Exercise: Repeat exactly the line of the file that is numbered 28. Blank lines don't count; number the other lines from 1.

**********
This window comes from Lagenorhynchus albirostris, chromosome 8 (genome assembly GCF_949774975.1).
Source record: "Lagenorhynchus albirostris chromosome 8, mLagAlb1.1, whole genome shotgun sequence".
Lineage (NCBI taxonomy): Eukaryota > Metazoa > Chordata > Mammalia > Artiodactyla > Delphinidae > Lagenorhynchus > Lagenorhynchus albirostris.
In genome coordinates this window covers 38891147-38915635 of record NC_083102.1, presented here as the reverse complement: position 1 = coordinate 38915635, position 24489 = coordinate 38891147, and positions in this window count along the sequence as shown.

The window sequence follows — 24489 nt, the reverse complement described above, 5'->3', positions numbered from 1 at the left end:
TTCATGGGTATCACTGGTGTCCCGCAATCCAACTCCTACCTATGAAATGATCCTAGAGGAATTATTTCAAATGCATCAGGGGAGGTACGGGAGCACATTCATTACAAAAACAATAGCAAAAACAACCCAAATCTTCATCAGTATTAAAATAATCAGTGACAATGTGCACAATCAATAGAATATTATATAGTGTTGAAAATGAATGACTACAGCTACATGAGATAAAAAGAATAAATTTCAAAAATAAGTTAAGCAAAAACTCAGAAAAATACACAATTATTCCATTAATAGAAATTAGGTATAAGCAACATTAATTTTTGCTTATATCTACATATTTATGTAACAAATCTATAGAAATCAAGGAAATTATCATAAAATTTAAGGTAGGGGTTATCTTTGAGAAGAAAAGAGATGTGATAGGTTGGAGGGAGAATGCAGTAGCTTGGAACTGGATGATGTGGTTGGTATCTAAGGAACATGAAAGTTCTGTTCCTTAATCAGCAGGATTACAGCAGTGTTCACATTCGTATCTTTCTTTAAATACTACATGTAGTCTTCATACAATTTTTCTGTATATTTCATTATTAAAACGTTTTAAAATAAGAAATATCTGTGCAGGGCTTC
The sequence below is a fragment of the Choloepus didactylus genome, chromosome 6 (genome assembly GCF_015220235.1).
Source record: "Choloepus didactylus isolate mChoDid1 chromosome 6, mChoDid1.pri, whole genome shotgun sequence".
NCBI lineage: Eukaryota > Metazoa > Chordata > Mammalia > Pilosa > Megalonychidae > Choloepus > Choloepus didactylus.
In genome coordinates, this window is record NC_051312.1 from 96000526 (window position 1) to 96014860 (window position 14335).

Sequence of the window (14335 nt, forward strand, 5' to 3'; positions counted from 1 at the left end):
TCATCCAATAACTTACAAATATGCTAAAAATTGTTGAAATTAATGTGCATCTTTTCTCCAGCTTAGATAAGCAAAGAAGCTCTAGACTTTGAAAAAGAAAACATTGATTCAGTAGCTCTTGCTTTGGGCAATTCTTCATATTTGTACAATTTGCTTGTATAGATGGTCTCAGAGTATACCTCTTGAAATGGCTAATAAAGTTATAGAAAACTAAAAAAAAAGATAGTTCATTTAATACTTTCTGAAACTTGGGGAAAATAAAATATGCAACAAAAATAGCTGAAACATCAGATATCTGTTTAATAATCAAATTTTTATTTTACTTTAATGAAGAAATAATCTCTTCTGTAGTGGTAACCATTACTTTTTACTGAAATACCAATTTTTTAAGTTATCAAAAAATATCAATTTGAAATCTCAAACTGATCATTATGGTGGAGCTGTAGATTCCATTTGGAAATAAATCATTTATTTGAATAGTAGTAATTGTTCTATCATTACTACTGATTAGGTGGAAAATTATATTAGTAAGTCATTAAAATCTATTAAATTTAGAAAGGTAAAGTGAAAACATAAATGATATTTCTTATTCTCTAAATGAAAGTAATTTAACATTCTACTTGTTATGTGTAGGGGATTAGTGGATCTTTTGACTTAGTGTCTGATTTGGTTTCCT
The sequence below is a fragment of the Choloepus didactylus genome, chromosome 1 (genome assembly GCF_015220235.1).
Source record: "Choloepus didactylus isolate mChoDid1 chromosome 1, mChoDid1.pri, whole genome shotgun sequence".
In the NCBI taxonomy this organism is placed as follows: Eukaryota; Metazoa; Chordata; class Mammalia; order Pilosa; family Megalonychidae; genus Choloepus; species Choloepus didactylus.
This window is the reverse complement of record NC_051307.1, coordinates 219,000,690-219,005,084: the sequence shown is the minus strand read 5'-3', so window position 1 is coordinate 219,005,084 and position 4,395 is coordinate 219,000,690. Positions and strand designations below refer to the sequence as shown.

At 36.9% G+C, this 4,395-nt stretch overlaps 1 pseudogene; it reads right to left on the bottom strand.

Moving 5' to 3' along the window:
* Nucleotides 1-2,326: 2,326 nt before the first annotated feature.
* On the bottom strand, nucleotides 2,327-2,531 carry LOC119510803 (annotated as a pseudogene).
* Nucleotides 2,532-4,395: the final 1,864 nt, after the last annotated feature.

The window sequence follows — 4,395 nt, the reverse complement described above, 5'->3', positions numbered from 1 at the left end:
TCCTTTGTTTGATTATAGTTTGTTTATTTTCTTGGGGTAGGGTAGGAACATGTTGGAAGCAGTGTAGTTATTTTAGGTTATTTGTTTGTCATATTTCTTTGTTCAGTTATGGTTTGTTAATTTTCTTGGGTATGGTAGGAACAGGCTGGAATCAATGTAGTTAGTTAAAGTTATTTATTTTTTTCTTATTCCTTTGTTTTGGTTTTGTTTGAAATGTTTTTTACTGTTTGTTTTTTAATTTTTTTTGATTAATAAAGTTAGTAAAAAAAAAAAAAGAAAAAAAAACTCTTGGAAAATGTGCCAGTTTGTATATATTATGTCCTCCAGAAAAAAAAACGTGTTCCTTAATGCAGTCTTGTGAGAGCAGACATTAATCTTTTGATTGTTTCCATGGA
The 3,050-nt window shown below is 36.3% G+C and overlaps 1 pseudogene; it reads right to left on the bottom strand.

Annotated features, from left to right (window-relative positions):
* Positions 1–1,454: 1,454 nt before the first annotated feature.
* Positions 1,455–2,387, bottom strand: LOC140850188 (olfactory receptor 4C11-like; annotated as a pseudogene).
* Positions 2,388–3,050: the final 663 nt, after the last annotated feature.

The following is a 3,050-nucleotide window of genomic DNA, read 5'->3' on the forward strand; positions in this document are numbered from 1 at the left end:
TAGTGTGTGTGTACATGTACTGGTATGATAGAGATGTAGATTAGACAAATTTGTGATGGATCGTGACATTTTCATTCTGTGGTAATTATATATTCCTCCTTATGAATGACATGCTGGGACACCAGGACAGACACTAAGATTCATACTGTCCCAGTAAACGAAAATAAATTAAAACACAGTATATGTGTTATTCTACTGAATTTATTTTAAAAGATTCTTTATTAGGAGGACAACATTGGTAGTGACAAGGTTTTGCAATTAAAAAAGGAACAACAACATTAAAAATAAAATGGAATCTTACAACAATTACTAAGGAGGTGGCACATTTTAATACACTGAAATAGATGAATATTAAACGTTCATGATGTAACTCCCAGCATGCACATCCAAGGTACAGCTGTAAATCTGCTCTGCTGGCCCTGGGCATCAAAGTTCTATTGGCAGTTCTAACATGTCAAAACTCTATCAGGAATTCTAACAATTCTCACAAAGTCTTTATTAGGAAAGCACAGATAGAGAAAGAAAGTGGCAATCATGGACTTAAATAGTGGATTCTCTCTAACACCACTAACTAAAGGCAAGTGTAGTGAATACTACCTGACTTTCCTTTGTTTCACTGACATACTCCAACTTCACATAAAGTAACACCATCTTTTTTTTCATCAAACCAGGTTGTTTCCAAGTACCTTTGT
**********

* Positions 2,388–3,050: the final 663 nt, after the last annotated feature.